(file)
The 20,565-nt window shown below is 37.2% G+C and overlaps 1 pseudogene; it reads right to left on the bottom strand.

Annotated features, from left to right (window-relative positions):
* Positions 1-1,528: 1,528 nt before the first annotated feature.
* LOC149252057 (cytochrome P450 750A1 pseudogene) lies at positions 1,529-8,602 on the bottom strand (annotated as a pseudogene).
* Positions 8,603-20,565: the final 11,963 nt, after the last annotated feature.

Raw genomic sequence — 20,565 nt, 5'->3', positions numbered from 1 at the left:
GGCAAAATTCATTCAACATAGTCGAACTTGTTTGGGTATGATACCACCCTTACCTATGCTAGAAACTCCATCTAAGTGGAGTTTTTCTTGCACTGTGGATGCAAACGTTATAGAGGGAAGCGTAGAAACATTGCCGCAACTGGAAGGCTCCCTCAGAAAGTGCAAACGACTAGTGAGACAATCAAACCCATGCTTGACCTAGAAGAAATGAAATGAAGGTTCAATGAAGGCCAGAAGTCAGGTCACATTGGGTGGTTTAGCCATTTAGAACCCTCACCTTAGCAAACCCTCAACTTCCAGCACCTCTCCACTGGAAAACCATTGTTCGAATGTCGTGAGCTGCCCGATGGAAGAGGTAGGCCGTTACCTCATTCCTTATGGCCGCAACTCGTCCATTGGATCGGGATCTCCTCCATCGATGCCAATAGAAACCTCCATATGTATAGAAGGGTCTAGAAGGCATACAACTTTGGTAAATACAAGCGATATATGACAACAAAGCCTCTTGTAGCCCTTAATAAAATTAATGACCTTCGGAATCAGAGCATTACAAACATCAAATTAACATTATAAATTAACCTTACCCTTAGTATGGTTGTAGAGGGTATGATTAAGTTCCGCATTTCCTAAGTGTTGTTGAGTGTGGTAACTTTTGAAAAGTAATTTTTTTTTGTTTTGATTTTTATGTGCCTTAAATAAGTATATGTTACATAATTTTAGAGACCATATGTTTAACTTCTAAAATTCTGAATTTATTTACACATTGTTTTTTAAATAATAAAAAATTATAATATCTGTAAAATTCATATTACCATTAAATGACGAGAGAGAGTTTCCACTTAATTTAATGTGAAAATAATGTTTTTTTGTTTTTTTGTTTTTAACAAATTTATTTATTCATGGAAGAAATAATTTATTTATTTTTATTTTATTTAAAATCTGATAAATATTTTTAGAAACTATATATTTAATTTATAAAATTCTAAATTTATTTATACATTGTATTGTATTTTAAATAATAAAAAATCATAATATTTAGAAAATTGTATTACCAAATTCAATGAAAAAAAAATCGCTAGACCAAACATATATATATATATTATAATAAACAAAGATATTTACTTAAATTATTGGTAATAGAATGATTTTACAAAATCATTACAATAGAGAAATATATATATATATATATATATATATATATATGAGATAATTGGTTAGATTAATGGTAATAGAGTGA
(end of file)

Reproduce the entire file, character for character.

The 20,565-nt window shown below is 37.2% G+C and overlaps 1 pseudogene; it reads right to left on the bottom strand.

Annotated features, from left to right (window-relative positions):
* Positions 1-1,528: 1,528 nt before the first annotated feature.
* LOC149252057 (cytochrome P450 750A1 pseudogene) lies at positions 1,529-8,602 on the bottom strand (annotated as a pseudogene).
* Positions 8,603-20,565: the final 11,963 nt, after the last annotated feature.

Raw genomic sequence — 20,565 nt, 5'->3', positions numbered from 1 at the left:
GGCAAAATTCATTCAACATAGTCGAACTTGTTTGGGTATGATACCACCCTTACCTATGCTAGAAACTCCATCTAAGTGGAGTTTTTCTTGCACTGTGGATGCAAACGTTATAGAGGGAAGCGTAGAAACATTGCCGCAACTGGAAGGCTCCCTCAGAAAGTGCAAACGACTAGTGAGACAATCAAACCCATGCTTGACCTAGAAGAAATGAAATGAAGGTTCAATGAAGGCCAGAAGTCAGGTCACATTGGGTGGTTTAGCCATTTAGAACCCTCACCTTAGCAAACCCTCAACTTCCAGCACCTCTCCACTGGAAAACCATTGTTCGAATGTCGTGAGCTGCCCGATGGAAGAGGTAGGCCGTTACCTCATTCCTTATGGCCGCAACTCGTCCATTGGATCGGGATCTCCTCCATCGATGCCAATAGAAACCTCCATATGTATAGAAGGGTCTAGAAGGCATACAACTTTGGTAAATACAAGCGATATATGACAACAAAGCCTCTTGTAGCCCTTAATAAAATTAATGACCTTCGGAATCAGAGCATTACAAACATCAAATTAACATTATAAATTAACCTTACCCTTAGTATGGTTGTAGAGGGTATGATTAAGTTCCGCATTTCCTAAGTGTTGTTGAGTGTGGTAACTTTTGAAAAGTAATTTTTTTTTGTTTTGATTTTTATGTGCCTTAAATAAGTATATGTTACATAATTTTAGAGACCATATGTTTAACTTCTAAAATTCTGAATTTATTTACACATTGTTTTTTAAATAATAAAAAATTATAATATCTGTAAAATTCATATTACCATTAAATGACGAGAGAGAGTTTCCACTTAATTTAATGTGAAAATAATGTTTTTTTGTTTTTTTGTTTTTAACAAATTTATTTATTCATGGAAGAAATAATTTATTTATTTTTATTTTATTTAAAATCTGATAAATATTTTTAGAAACTATATATTTAATTTATAAAATTCTAAATTTATTTATACATTGTATTGTATTTTAAATAATAAAAAATCATAATATTTAGAAAATTGTATTACCAAATTCAATGAAAAAAAAATCGCTAGACCAAACATATATATATATATTATAATAAACAAAGATATTTACTTAAATTATTGGTAATAGAATGATTTTACAAAATCATTACAATAGAGAAATATATATATATATATATATATATATATATATGAGATAATTGGTTAGATTAATGGTAATAGAGTGA